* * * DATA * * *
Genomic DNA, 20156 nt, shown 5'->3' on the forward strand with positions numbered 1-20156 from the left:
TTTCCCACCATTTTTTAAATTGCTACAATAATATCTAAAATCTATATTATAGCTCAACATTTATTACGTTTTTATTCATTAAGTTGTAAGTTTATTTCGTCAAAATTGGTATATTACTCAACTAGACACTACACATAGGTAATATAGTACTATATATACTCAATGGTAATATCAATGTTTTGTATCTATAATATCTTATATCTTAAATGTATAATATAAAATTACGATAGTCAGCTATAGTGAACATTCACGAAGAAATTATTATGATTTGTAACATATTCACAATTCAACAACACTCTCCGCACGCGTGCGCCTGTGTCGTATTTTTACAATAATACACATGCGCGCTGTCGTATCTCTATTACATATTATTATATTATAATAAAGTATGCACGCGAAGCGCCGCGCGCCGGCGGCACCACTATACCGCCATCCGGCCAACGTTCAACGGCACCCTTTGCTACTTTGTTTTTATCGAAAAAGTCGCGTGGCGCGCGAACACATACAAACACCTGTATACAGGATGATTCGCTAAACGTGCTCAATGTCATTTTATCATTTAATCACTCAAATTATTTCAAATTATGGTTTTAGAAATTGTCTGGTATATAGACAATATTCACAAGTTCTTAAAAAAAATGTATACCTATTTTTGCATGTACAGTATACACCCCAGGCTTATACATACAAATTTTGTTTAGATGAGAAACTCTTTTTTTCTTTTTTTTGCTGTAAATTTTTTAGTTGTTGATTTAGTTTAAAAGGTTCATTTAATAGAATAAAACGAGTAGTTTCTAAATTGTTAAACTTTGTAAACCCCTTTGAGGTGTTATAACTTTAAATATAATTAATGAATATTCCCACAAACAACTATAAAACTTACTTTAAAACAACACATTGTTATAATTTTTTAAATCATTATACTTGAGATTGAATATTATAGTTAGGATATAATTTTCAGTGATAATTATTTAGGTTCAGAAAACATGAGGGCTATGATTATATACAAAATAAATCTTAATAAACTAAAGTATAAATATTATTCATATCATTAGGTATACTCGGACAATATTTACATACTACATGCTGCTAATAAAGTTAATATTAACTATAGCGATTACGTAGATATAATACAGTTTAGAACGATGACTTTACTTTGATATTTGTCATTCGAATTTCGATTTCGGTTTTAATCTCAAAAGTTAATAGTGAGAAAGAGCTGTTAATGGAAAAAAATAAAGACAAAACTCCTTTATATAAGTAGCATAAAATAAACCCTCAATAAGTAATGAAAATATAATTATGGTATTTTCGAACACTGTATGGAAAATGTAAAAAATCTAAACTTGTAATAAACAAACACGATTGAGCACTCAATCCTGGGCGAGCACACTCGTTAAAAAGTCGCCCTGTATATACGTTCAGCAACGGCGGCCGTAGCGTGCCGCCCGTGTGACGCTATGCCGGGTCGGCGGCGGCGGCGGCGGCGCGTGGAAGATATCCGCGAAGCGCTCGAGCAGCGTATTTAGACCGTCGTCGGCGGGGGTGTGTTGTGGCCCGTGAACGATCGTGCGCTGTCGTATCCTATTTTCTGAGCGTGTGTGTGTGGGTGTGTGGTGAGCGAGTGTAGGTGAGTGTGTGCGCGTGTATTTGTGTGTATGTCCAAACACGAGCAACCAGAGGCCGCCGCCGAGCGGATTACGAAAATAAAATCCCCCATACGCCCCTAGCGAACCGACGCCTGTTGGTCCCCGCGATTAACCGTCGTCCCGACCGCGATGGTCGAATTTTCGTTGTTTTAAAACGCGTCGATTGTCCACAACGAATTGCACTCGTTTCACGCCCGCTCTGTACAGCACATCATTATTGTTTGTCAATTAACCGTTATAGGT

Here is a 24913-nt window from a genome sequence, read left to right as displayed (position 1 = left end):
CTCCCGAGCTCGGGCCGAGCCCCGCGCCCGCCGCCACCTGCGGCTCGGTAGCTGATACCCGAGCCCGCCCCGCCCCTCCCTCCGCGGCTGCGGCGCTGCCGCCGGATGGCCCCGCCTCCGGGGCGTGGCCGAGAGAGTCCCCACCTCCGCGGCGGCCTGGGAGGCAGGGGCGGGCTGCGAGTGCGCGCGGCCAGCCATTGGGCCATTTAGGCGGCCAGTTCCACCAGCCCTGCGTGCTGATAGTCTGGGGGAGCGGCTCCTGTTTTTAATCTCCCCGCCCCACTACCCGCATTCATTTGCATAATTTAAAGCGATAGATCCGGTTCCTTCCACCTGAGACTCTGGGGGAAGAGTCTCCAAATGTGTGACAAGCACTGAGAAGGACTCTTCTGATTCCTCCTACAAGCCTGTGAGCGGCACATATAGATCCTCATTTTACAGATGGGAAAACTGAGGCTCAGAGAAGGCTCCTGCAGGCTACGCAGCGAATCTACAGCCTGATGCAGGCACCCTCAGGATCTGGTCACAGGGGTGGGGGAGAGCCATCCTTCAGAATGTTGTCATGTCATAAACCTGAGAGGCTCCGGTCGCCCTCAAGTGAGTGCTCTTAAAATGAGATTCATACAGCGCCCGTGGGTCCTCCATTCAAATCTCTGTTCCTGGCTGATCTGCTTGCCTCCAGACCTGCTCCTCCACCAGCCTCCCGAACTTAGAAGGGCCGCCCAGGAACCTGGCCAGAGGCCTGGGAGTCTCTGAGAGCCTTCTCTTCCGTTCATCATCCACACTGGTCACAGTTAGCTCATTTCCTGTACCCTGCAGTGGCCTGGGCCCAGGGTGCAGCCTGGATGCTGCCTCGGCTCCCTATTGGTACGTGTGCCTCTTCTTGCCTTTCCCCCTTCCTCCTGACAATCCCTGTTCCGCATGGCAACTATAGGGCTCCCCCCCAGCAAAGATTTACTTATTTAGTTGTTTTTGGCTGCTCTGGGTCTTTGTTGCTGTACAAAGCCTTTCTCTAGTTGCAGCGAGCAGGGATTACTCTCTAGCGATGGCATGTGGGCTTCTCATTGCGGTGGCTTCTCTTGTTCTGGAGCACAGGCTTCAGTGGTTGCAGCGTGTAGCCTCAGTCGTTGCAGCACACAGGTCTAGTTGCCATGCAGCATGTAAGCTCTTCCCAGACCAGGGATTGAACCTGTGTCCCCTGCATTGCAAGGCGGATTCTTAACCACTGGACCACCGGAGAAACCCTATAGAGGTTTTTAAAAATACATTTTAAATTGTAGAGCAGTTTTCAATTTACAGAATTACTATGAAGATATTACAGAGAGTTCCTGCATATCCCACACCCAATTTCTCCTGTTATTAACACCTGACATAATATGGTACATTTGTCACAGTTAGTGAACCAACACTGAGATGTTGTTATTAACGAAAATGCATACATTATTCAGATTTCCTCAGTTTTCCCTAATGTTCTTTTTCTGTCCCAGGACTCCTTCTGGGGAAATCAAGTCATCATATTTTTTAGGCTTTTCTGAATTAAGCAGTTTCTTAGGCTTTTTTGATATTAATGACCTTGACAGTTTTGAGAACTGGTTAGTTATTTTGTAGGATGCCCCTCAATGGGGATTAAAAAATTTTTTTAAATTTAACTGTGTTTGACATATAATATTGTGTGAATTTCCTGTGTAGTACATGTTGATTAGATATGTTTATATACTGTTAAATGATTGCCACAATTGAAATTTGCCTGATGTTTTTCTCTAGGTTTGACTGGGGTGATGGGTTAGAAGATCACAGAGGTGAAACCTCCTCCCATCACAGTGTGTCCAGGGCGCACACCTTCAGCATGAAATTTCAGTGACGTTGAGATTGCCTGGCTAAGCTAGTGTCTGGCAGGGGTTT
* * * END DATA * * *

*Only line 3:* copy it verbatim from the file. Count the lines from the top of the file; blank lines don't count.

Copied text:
Here is a 24913-nt window from a genome sequence, read left to right as displayed (position 1 = left end):